History of Open-Face Chinese Poker

Open-Face Chinese Poker, which is often referred to by the abbreviation OFC, is a Chinese poker variant that is believed to have began in Finland as little as a decade ago. Poker, and in particular Texas Hold’em, was already in full swing by then and becoming popular all over the world thanks to professional players such as Daniel Negreanu, Phill Hellmuth and Phill Ivey; huge competitions such as the World Series of Poker; films such as Rounders; and online poker sites such as Pokerstars and FullTilt. Other variants also got in on the act, but none proved as popular as Hold’em, that is until OFC came around.

OFC crept out of Finland not so long after it was introduced and it made its way into Russia, where it was quickly adopted by Russian poker pros and high stakes gamblers. Alexander Kravchenko, who is a regular on the WPT and EPT and also has a WSOP bracelet to his name, is credited with introducing the game to his compatriots and helping it to spread.

It wasn’t until 2012 that OFC made it to the United States where it was embraced as readily as it had been in Russia.The big name players mentioned above all now play this game on a regular basis, as do many other poker superstars. OFC’s popularity has seen a number of Las Vegas casinos open their tables to this game and there is also talk of it becoming a regular feature on a number of the big tours.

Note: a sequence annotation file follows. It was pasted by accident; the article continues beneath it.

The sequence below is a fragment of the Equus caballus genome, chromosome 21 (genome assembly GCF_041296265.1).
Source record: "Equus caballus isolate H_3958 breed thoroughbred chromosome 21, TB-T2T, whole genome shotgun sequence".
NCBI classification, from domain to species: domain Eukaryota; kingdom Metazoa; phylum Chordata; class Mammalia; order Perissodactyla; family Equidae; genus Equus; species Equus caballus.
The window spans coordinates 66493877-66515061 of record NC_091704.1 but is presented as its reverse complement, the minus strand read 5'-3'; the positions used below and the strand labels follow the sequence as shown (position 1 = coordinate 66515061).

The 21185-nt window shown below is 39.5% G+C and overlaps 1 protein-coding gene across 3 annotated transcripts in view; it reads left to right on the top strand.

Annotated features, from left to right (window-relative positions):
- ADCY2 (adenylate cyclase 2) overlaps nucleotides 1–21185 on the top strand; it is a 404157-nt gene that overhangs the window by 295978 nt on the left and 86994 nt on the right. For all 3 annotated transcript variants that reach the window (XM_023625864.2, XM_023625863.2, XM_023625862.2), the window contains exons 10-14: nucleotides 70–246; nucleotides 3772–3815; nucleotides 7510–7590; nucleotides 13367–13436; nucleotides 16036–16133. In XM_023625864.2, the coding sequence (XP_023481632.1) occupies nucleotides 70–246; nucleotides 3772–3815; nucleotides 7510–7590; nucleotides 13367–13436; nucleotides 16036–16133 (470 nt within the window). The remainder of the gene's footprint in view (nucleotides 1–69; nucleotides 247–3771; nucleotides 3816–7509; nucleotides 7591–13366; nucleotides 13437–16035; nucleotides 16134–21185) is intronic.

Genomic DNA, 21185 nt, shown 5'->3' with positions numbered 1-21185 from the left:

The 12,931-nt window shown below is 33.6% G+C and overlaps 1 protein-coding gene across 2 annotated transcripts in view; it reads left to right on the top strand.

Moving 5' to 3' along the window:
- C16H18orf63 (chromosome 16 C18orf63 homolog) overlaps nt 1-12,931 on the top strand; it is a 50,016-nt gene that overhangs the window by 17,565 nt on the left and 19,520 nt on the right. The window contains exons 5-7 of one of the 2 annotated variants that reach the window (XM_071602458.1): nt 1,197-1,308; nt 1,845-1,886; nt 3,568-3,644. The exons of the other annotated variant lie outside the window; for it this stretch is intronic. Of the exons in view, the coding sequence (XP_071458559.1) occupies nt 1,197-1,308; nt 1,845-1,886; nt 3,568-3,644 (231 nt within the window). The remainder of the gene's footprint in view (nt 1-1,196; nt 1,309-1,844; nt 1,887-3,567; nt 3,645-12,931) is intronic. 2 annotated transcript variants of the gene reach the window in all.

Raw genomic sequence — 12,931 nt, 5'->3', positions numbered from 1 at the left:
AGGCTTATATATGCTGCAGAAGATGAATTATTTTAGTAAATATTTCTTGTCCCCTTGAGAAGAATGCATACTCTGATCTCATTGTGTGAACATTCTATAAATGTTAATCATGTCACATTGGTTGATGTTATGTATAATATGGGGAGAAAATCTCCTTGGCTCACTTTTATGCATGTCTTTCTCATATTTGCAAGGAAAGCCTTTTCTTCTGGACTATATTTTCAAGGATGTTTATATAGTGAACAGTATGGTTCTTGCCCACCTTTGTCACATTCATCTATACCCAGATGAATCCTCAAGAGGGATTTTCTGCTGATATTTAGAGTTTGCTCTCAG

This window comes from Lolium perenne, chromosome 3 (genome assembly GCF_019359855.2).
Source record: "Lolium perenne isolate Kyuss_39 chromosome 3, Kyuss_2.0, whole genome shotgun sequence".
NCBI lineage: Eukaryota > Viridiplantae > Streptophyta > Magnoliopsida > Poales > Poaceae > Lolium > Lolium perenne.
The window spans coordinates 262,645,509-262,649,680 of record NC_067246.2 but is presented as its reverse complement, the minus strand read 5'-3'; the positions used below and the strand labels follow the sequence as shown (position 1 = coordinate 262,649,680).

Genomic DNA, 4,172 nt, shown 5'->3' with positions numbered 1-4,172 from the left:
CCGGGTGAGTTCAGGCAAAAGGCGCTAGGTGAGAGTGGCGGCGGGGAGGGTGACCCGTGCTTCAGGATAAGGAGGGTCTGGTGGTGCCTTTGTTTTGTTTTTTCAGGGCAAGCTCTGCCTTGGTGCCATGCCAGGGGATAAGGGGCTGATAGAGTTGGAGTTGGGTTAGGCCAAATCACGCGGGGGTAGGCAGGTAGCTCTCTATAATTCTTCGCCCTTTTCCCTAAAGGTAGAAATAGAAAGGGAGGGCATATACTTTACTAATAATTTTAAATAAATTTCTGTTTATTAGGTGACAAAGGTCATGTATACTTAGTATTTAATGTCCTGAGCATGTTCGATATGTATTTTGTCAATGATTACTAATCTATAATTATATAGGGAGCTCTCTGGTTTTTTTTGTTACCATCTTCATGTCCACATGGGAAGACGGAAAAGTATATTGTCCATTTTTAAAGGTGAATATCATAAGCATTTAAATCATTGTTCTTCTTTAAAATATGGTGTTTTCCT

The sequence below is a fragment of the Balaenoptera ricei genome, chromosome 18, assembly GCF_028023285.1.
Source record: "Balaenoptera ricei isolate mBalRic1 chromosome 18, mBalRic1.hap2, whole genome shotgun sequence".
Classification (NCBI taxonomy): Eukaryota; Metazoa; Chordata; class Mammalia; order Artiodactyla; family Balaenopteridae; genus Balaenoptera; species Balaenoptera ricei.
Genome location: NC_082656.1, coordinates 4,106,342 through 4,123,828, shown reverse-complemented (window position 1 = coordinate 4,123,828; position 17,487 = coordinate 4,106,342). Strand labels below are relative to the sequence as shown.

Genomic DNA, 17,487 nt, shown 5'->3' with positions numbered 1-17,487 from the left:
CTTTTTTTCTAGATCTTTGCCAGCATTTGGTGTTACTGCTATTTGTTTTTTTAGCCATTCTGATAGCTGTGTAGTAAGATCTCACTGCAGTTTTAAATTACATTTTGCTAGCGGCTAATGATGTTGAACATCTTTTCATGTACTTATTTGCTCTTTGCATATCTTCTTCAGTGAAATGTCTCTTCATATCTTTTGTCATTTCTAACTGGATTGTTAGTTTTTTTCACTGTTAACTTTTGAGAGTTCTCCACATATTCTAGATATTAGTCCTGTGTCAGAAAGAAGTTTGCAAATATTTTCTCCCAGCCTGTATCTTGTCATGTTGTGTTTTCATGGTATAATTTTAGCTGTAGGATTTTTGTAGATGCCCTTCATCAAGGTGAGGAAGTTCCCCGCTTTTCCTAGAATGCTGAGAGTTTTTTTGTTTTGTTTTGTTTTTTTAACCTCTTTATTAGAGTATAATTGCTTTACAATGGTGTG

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History of Open-Face Chinese Poker

OFC is typically a high stakes game, but mainly because it was adopted by the high stakes players before the general public and the micro stakers got onboard. As time has moved on, and as the game has been accepted throughout the poker world, it is now common for games to open for as little as $1 per point.

OFC is promising because the poker games of today have been around for generations, whereas OFC is new and exciting. Texas Hold’em, for instance, had a boom in popularity around the turn of the millennia, but the game itself has been around since the beginning of the 20th century. Badugi, another variant that is becoming increasingly popular in the modern age, is believed to have been invented in the 1960s. OFC is taking off like Hold’em did, and today’s OFC champions can say they were there during the beginning, that they saw the birth of this great game and they were one of the first champions.

It’s also an incredibly fun game to play. You don’t need to read players like you do in Hold’em or other standard variants, and there is no bluffing involved as all of your cards are already laid out in front of you. It’s very much a case of what you see is what you get, but the skill lies in the way you arrange those cards. The difficultly comes from the fact that there are seemingly endless plays, so although there is no player manipulation, no bluffing and no “reading” involved, it is still very much a game that can not be won and lost on paper, a game for which you can not pen the perfect algorithm.

OFC may not entice every Texas Hold’em player to quit their day job, but it’s there to be enjoyed and appreciated as a separate game, for those who want to take a break from Hold’em and Omaha, and for those who want to enjoy something a little different whilst sticking with the same poker principles of skill, knowledge and luck that they are so familiar with.